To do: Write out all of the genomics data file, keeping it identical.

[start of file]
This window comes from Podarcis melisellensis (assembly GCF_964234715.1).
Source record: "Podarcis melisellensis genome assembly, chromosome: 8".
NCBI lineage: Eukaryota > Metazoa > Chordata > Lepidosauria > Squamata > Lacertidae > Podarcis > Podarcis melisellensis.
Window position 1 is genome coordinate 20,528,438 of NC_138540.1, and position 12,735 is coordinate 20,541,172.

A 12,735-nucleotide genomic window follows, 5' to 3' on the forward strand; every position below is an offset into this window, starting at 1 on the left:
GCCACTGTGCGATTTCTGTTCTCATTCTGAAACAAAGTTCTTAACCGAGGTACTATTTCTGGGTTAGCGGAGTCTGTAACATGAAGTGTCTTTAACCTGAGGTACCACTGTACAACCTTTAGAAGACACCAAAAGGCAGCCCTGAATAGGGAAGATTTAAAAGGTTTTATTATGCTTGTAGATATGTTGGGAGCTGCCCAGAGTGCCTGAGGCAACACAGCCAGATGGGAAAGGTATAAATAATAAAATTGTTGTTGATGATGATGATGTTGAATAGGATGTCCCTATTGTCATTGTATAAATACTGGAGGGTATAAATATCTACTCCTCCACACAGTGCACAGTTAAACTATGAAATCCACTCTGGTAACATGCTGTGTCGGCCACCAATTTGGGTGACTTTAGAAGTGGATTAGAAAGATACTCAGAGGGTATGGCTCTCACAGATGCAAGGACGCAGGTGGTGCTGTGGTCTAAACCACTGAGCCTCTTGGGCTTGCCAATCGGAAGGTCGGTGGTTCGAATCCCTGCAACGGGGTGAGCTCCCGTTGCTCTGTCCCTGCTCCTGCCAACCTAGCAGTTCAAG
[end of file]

This window comes from Podarcis melisellensis (assembly GCF_964234715.1).
Source record: "Podarcis melisellensis genome assembly, chromosome: 8".
NCBI lineage: Eukaryota > Metazoa > Chordata > Lepidosauria > Squamata > Lacertidae > Podarcis > Podarcis melisellensis.
Window position 1 is genome coordinate 20,528,438 of NC_138540.1, and position 12,735 is coordinate 20,541,172.

A 12,735-nucleotide genomic window follows, 5' to 3' on the forward strand; every position below is an offset into this window, starting at 1 on the left:
GCCACTGTGCGATTTCTGTTCTCATTCTGAAACAAAGTTCTTAACCGAGGTACTATTTCTGGGTTAGCGGAGTCTGTAACATGAAGTGTCTTTAACCTGAGGTACCACTGTACAACCTTTAGAAGACACCAAAAGGCAGCCCTGAATAGGGAAGATTTAAAAGGTTTTATTATGCTTGTAGATATGTTGGGAGCTGCCCAGAGTGCCTGAGGCAACACAGCCAGATGGGAAAGGTATAAATAATAAAATTGTTGTTGATGATGATGATGTTGAATAGGATGTCCCTATTGTCATTGTATAAATACTGGAGGGTATAAATATCTACTCCTCCACACAGTGCACAGTTAAACTATGAAATCCACTCTGGTAACATGCTGTGTCGGCCACCAATTTGGGTGACTTTAGAAGTGGATTAGAAAGATACTCAGAGGGTATGGCTCTCACAGATGCAAGGACGCAGGTGGTGCTGTGGTCTAAACCACTGAGCCTCTTGGGCTTGCCAATCGGAAGGTCGGTGGTTCGAATCCCTGCAACGGGGTGAGCTCCCGTTGCTCTGTCCCTGCTCCTGCCAACCTAGCAGTTCAAG